Thomas appeared at the Chargers’ training camp a few times; he worked out a few times; he got together with Svare and Klein for lengthy discussions during which little apparently was verbalized but one thing or another more or less implied. At one point Duane and Svare prepared to hold a press conference, but it was cancelled when Thomas disappeared again and there seemed nothing to discuss. “That tells you something about Thomas,” said Klein sympathetically. “He’s like a kid who ran away from home. He wants to come back but he doesn’t know how to get into the house.”
At a September meeting, Svare sat in a room for three hours with Thomas, waiting for his troubled running back to unburden himself. “There was very little conversation,” he recalls. “Duane didn’t say much. I didn’t say much. But speech isn’t the only form of communication. There’s a lot going on inside him. I can see that. I would like to see Thomas play, and not have all those problems.”
He would’t elaborate on the problems. “I have a lot of theories,” he said, “but I don’t know what’s behind Duane Thomas.” And then, a bit ruefully, he added: “We had anticipated we weren’t going to be trouble-free with Duane, but we hadn’t anticipated he wouldn’t be here at all.”
Earlier, the Chargers had persuaded a psychiatrist, Dr. Arnold J. Mandell of the University of California at San Diego, to follow and observe Thomas, the owners apparently laboring under the mistaken notion that Duane would be visible from time to time. Finally, Svare told Duane to get in touch after he’d straightened out his personal problems. “I gave him plenty of time,” Svare said—and Duane clearly took him at his word. It was early November, the eighth week of the season, before Thomas showed up for two successive workouts with the Chargers.
Duane’s final public appearance may have come on the following evening when the Chargers played Dallas in San Diego. Duane’s motives are not yet clear, but Svare activated him in time for the Dallas game. Duane was observed the day before in a San Diego bank, cashing a check from the Chargers for $13,000. Maybe it was a last desperate gamble by Svare, who had been under considerable pressure for making the trade in the first place. Maybe Svare thought Duane would respond, facing his old teammates and all.
While a national television audience watched with new anticipation, Duane Thomas trotted onto the field in a trance. Quarterback John Hadl tried to play catch with him, but after the first toss Duane placed the ball down in the end zone and walked off. While the rest of the team warmed up at the opposite end of the field, Duane took a stance with his hands on his knees and looked at the ground for 15 minutes. During the playing of the National Anthem, he walked around like a man lost on the moon.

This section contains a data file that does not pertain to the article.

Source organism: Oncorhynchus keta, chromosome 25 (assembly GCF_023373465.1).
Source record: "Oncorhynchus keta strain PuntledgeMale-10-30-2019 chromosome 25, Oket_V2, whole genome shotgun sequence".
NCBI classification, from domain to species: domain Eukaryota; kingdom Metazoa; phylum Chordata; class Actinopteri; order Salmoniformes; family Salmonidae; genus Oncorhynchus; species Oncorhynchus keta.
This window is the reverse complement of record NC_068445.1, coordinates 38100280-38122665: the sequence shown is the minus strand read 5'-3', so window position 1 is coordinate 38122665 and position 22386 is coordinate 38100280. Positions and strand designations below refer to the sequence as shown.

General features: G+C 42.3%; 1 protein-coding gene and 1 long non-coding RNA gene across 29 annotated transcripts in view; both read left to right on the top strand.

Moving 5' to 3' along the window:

After that, Duane sat quietly on the bench until a few seconds before the final gun, when he stood and headed off alone toward the dressing room. Up until game time, Svare had reportedly entertained the hope of using Thomas, at least on kick returns against the Cowboys, and perhaps as a runner against Cleveland the following week. But Duane’s eccentric behavior provoked more confusion and disappointment.
Up in the guest press box, a woman from Dallas told sportswriters: “He is a sick young man. We all knew that in Dallas. He needs a psychiatrist.” Possibly, but the lady’s judgment—arbitrary, impersonal, almost implying some sort of betrayal—was in sharp contrast to that of Duane’s new employers. Svare made it clear he did not interpret Thomas’ behavior as defiance, hostility or antagonism. “I certainly don’t think he should be treated with any anger or punishment,” he said. And sportswriter Jack Murphy agreed: “I regard Thomas as blameless and I was filled with dismay by the sight of this lonely man. Unwittingly, he had become part of a public spectacle and anybody with a sense of decency was appalled . . . He should have an opportunity to solve his problems without being exposed to the gaze of 54,000 people.” He urged the San Diego management to put Thomas on reserve status for the balance of the season.
A day or so later, Svare did precisely that, making it clear he intended to deal with Thomas with compassion, and not in anger or disappointment. “At this point,” he concluded, “our prime concern is to the human being.”
Come back, Duane. There are some good people left.
Gary Cartwright lives in Austin and has followed the fortunes of Duane Thomas and the Dallas Cowboys for several years.